Scion — 2007 tC: I think I’d turn this into an SCCA racer or a car to beat-up on the drag strip. The tC is a good looking car…unfortunately, all the cars with the Scion badge are cheap pieces of tin.
smart — 2008 ForTo Cabriolet: People frequently ask me my opinion of smart…my standard response: “dumb.” Actually, they’re great for Europe and Asia, where city streets are tiny and congested. In America, they are almost useless, and more of a fashion statement. If you want to say you care about the environment, buy one of the many cars that get better fuel mileage. Since only two models are available in the US, I’d take the Cabrio.
Subaru — 2006 WRX STi: What’s more fun than a WRX? One with more power and a really, really, really gaudy wing on back. The new WRX is too soft, and I’m not a fan of hatches, so I’d stick with the now gone STi sedan.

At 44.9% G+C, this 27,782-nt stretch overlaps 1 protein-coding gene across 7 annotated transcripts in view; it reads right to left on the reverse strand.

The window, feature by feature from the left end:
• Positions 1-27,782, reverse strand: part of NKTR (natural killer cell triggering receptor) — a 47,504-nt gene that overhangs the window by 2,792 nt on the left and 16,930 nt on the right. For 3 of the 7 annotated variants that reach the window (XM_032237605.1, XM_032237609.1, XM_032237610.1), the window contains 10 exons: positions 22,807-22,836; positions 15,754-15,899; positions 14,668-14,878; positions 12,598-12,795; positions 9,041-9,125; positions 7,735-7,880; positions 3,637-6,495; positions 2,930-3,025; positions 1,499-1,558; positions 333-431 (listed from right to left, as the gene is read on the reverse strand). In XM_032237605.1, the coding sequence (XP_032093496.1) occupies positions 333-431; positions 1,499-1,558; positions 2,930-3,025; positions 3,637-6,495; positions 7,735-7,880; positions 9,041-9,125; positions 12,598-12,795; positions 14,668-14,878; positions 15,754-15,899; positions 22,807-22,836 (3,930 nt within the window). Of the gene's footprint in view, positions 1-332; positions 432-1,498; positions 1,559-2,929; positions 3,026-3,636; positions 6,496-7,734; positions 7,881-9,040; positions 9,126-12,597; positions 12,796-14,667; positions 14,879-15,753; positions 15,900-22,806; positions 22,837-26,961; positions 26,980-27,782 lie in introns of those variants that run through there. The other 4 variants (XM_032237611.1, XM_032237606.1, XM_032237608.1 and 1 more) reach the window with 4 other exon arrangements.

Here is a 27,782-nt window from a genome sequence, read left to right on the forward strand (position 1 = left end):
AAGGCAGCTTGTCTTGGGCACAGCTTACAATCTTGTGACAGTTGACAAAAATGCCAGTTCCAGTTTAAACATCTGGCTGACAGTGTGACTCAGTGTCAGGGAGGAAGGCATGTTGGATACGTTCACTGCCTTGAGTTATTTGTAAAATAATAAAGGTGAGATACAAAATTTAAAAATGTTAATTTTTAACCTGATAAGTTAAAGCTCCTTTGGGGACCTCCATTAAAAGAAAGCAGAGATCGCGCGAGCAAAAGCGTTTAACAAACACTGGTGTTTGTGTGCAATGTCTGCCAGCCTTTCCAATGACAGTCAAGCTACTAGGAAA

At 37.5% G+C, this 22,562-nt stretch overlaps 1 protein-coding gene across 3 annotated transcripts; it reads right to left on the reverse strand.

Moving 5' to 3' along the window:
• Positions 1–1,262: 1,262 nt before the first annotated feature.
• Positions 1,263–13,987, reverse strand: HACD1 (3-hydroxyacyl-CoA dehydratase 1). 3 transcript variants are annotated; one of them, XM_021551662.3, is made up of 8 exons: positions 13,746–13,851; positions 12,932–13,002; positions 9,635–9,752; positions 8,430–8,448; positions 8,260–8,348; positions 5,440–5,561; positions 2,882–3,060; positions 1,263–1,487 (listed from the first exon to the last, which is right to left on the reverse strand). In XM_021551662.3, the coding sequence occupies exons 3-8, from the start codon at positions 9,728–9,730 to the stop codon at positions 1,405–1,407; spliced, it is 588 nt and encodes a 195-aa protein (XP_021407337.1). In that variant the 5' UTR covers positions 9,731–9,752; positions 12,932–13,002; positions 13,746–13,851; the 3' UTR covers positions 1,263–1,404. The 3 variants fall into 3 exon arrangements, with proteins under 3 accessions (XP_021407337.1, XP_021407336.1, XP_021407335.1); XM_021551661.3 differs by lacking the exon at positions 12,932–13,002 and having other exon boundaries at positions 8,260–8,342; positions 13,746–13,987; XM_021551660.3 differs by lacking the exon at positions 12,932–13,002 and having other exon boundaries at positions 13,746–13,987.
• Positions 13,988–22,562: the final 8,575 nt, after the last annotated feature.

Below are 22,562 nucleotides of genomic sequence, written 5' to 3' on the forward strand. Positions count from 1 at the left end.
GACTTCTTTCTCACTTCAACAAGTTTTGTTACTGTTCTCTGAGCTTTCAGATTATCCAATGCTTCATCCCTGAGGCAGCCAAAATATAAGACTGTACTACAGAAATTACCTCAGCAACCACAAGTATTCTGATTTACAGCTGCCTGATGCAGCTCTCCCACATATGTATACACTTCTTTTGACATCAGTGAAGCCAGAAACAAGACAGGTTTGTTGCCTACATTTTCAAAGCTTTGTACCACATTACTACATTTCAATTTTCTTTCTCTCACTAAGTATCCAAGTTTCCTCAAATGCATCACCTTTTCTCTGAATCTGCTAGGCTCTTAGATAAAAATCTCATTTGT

Suzuki – 2008 XL7: I once compared 25 SUVs back to back on both road and off road courses. While other journalists were jabbering about the capabilities of the then-new Hummer H2 and Range Rover, I was pointing-out that the Suzuki XL7 tackled the same muddy hills and dips in rear-wheel-drive mode. Suzukis will always be junky low-rent transportation—vehicles for people who don’t care much about what they drive, but at least the XL7 was a competent SUV that offered just as much usability as other choices two and three times the cost.
Toyota –1968 2000GT: For a company that has become the world leader, it’s amazing how few impressive vehicles it has produced. The 2000GT was by far its best achievement, being both sexy and extremely high-tech. The car has never been easy to obtain, because its desirability has maintained since before it even debuted. The only other car Toyota has produced that even comes within a mile of the 2000GT was the final US-spec Supra Turbo.